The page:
Let’s be honest. The words “Love” and “IRS” have probably never been used in the same sentence. We are more likely to cringe a little at the very word I-R-S (AKA Internal Revenue Service). There might even be some people that go into immediate cold sweats and their faces turn ghost-like.
We are here as the “IRS’s wingman” to tell you about all the great things they do, especially for pre-tax benefits. And, just maybe the next time you hear “IRS”, you give a half smile. (We can hope right?)
Reason #1: Relaxed FSA Forfeiture Rules
Believe it or not; the IRS actually wants individuals to use their Flexible Spending Account (FSA) dollars. Not once, but twice, the IRS has provided notices which expand the options to use remaining FSA funds.
First, the IRS permitted the Extended Grace Period through Notice 2005-42. The Extended Grace Period allows individuals an additional 2.5 months to use remaining FSA balances. Life has been pretty great since this notice, but some employees still find themselves scrambling on March 15 to use remaining account funds. The Extended Grace Period (EGP) also makes for a messy transition from an FSA to a Health Savings Account (HSA). Employees that carry just one cent into the grace period are not eligible to start their HSA for another months.
The IRS stepped up again with the FSA Rollover through Notice 2013-71. With the FSA Rollover, participants can roll up to $500 into the new plan year. While this limits the dollars that can be rolled, it provides an unlimited (or nearly unlimited) time period in which to use remaining funds. Additionally, individuals enrolling in an HSA can have their funds roll into a Limited FSA. This allows them to open their HSA on the first day of the plan year.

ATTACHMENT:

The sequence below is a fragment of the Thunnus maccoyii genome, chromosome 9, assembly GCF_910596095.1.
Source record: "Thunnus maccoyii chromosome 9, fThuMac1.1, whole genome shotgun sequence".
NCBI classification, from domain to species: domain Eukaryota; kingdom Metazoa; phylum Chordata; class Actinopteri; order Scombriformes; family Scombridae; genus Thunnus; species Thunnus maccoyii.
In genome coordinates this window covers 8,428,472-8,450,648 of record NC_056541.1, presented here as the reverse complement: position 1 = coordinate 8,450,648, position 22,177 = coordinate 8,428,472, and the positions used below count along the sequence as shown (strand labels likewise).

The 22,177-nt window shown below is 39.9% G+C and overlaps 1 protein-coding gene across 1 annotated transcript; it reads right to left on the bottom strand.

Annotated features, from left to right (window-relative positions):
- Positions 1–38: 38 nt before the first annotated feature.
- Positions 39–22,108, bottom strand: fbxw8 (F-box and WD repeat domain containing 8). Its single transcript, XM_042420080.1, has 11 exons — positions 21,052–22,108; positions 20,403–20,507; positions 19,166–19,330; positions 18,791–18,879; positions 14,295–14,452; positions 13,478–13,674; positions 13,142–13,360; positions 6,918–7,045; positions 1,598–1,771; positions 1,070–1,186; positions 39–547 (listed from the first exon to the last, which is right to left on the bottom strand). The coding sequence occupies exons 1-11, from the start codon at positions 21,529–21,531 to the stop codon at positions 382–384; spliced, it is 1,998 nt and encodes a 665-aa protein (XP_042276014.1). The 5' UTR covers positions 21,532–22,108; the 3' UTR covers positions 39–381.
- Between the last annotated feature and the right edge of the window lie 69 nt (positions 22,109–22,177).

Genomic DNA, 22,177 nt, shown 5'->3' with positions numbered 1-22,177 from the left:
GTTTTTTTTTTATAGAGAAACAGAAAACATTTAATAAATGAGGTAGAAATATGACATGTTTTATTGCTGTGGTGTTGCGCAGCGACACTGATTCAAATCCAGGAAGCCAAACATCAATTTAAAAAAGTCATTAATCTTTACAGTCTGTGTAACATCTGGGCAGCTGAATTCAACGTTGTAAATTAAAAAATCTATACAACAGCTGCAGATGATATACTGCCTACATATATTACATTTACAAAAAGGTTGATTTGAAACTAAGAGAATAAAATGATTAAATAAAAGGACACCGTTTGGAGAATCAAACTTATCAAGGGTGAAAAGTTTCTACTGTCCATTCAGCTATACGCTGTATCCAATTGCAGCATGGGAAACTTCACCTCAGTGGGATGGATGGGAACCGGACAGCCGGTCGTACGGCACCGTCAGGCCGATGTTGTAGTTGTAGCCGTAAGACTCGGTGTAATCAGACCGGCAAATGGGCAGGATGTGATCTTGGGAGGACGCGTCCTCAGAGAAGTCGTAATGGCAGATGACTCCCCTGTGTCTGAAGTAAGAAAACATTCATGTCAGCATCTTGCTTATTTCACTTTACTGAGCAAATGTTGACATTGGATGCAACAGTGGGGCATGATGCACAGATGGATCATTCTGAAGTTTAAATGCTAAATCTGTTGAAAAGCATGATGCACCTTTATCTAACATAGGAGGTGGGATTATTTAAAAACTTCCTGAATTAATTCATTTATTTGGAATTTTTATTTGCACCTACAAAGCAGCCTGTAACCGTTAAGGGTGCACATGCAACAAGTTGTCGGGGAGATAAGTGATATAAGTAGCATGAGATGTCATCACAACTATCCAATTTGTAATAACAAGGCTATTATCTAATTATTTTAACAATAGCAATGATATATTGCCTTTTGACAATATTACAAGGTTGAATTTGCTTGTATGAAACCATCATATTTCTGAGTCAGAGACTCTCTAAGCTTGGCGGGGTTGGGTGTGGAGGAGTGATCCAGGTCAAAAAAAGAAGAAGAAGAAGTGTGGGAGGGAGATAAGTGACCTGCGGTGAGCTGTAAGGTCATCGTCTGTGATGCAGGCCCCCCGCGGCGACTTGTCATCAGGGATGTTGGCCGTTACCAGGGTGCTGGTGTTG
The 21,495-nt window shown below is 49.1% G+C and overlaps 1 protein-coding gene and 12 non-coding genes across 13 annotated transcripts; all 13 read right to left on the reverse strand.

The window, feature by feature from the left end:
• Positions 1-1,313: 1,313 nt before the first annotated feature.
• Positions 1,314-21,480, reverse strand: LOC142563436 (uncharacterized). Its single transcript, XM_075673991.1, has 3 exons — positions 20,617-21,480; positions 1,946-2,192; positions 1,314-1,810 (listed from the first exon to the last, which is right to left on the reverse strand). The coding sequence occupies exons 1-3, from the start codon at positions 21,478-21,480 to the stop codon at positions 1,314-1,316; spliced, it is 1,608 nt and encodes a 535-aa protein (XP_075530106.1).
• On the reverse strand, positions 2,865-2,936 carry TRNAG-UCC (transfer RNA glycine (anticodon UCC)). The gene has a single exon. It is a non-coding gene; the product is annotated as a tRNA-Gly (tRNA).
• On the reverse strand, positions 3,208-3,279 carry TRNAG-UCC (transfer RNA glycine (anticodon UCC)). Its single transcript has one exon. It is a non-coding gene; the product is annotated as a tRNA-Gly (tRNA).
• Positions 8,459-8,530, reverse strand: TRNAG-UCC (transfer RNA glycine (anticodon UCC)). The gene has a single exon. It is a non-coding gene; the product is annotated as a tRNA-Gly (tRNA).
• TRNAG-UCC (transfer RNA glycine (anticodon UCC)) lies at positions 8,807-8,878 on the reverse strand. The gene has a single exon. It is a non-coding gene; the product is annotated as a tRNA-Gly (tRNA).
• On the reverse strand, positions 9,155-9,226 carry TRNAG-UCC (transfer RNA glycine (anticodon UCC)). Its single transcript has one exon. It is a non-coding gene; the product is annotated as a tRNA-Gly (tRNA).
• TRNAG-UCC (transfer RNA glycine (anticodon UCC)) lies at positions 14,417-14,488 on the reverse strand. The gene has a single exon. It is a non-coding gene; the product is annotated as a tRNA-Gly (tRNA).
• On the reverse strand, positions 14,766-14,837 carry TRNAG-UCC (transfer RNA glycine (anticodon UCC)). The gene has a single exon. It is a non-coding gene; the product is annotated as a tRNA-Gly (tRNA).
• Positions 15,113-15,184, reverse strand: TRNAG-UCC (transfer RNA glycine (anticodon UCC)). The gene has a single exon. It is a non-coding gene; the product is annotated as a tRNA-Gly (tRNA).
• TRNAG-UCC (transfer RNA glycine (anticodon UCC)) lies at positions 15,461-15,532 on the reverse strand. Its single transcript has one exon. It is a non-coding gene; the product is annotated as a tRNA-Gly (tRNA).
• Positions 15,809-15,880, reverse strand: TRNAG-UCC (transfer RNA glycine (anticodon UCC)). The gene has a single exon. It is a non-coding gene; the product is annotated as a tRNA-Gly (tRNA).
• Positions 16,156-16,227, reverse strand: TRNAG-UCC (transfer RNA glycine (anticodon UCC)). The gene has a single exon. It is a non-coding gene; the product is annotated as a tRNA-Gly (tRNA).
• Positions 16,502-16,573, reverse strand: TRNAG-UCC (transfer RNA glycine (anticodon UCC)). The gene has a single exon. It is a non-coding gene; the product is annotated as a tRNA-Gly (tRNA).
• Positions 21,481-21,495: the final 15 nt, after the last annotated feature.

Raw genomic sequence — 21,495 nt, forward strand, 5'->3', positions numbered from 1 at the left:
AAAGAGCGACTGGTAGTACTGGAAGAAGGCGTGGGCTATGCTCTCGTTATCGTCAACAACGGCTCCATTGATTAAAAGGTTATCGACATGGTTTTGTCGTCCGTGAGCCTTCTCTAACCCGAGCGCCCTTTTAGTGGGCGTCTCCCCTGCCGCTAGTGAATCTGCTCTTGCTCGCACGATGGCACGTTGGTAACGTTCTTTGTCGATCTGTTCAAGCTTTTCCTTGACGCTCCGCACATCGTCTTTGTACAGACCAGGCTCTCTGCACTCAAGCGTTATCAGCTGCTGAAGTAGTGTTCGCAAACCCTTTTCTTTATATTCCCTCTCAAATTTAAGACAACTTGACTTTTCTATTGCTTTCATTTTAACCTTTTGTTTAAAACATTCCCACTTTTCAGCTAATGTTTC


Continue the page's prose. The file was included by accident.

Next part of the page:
Finally, the IRS shows us they care on an ongoing basis. In recent years, the IRS has sent notices in the fourth quarter reminding employees to use their FSA funds, along with the statutory limits for the upcoming year. Now, if that isn’t love, what is?
Reason #2: Ensure HSA-eligibility while receiving preventive care
When HSAs were first introduced in 2004, the IRS was tasked with defining preventive care. When the Affordable Care Act (ACA) came out in 2010, slightly different interpretations of preventive care followed. Many were left wondering, “Can I keep my HSA and comply with the Affordable Care Act?” The IRS sauntered in with Notice 2013-57, confirming that covering preventive benefits required by the ACA would not jeopardize a plan’s status as HSA-compatible. The IRS saves the day!
Fast forward to 2018. Several states have passed laws requiring male sterilization to be covered prior to the deductible. Since male sterilization is not currently identified as preventive care, the plans in these states would be considered unqualified and individuals would not eligible for an HSA. The IRS once again swooped in like a knight in shining armor. It provided transitional relief until the end of 2019 to allow these plans to comply with State laws while also remaining HSA-eligible.
Reason #3: Same Sex Spouses
The IRS has a little heart. It recognizes that a ‘spouse’ is a ‘spouse’ regardless of gender. In Notice 2014-01, the IRS indicates that if an individual is a legally recognized spouse, they should be treated the same as any other spouse for the purposes of the use of an FSA and HSA. Previous to this notice, certain states and companies would often apply rules differently to employees. This guidance provided a more consistent and equitable treatment of all spouses.
Reason #4: Use of Debit Cards for Pre-tax Benefits
Using a debit card with an FSA is convenient. For many it has become a common necessity of having an FSA. But, that was not always the case.
In Notice 2006-69, the IRS clarified substantiation methods and requirements applying to all medical reimbursement plans. This set the benchmarks for debit card use with FSAs and HRAs. It also allowed debit card use to become mainstream.
We all know the occasional receipt requests today can be annoying. However, before IRS guidance, employees were required to submit 100% of receipts instead of the average 5-10% they may submit today. We have the IRS (at least in part) to thank for that.
Reason #5: Making HSAs a Reality!
This is a personal favorite. Health Savings Accounts (HSAs) were passed into law in December 2003. In a matter of weeks, the IRS was tasked with defining and clarifying how HSAs would work and what would be permitted. On January 12, 2004, they came through with Notice 2004-2. It was the foundation of Health Savings Accounts as we know them today.
Since then, they have come through with countless other pieces of guidance to advise and strengthen the use of HSAs. Today, over 20 million people with HSAs can be traced back to the hard work of the IRS.
So, we have come to the end. Do you think the IRS is worthy of a little love? Can we at least get a half smile? ?